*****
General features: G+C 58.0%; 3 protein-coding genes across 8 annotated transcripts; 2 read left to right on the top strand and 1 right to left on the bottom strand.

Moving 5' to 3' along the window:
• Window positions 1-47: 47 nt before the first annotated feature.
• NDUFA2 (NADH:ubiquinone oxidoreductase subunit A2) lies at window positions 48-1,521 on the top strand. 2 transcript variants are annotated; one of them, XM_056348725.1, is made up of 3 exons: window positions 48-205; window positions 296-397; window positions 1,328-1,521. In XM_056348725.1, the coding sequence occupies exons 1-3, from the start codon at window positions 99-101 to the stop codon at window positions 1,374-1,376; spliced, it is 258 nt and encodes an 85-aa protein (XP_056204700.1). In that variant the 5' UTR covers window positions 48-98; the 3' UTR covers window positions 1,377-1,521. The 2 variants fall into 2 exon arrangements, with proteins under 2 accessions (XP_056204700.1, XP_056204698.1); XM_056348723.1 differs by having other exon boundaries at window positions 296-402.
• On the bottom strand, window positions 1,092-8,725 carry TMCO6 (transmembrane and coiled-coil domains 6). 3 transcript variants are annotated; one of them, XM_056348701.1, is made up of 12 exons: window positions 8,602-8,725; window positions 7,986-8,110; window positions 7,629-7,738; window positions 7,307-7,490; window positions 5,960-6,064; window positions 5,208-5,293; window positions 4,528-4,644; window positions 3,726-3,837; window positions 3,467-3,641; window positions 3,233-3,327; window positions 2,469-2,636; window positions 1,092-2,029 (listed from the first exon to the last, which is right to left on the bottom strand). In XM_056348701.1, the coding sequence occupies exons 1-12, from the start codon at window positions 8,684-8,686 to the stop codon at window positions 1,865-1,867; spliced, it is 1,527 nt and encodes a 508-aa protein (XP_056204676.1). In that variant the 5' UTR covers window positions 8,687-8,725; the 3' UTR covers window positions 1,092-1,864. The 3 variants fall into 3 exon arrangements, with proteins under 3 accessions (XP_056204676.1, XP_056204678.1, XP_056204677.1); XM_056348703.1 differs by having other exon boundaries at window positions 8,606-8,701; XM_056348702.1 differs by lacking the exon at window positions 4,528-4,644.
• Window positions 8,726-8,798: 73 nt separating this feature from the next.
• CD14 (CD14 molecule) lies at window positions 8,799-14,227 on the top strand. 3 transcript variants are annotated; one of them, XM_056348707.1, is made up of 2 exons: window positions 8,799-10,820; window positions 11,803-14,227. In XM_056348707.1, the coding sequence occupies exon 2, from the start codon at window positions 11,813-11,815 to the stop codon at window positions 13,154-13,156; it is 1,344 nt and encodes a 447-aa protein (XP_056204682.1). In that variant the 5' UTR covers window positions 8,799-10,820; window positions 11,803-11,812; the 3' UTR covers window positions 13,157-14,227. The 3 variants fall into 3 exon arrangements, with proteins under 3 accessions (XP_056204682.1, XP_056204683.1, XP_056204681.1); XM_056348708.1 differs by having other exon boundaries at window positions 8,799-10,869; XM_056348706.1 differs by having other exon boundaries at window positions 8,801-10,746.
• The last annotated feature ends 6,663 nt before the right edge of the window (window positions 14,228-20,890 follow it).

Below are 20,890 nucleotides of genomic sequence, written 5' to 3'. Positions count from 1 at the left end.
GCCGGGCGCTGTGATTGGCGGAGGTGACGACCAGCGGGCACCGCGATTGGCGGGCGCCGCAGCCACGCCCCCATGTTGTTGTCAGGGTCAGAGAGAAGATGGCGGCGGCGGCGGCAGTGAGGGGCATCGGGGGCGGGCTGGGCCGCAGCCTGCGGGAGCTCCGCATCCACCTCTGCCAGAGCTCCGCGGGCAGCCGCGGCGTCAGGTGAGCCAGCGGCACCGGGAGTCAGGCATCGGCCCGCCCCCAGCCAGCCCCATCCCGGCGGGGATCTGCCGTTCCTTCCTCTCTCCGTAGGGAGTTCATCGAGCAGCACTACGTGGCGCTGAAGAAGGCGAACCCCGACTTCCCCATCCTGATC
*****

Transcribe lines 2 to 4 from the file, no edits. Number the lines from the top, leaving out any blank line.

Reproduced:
Moving 5' to 3' along the window:
• Window positions 1-47: 47 nt before the first annotated feature.
• NDUFA2 (NADH:ubiquinone oxidoreductase subunit A2) lies at window positions 48-1,521 on the top strand. 2 transcript variants are annotated; one of them, XM_056348725.1, is made up of 3 exons: window positions 48-205; window positions 296-397; window positions 1,328-1,521. In XM_056348725.1, the coding sequence occupies exons 1-3, from the start codon at window positions 99-101 to the stop codon at window positions 1,374-1,376; spliced, it is 258 nt and encodes an 85-aa protein (XP_056204700.1). In that variant the 5' UTR covers window positions 48-98; the 3' UTR covers window positions 1,377-1,521. The 2 variants fall into 2 exon arrangements, with proteins under 2 accessions (XP_056204700.1, XP_056204698.1); XM_056348723.1 differs by having other exon boundaries at window positions 296-402.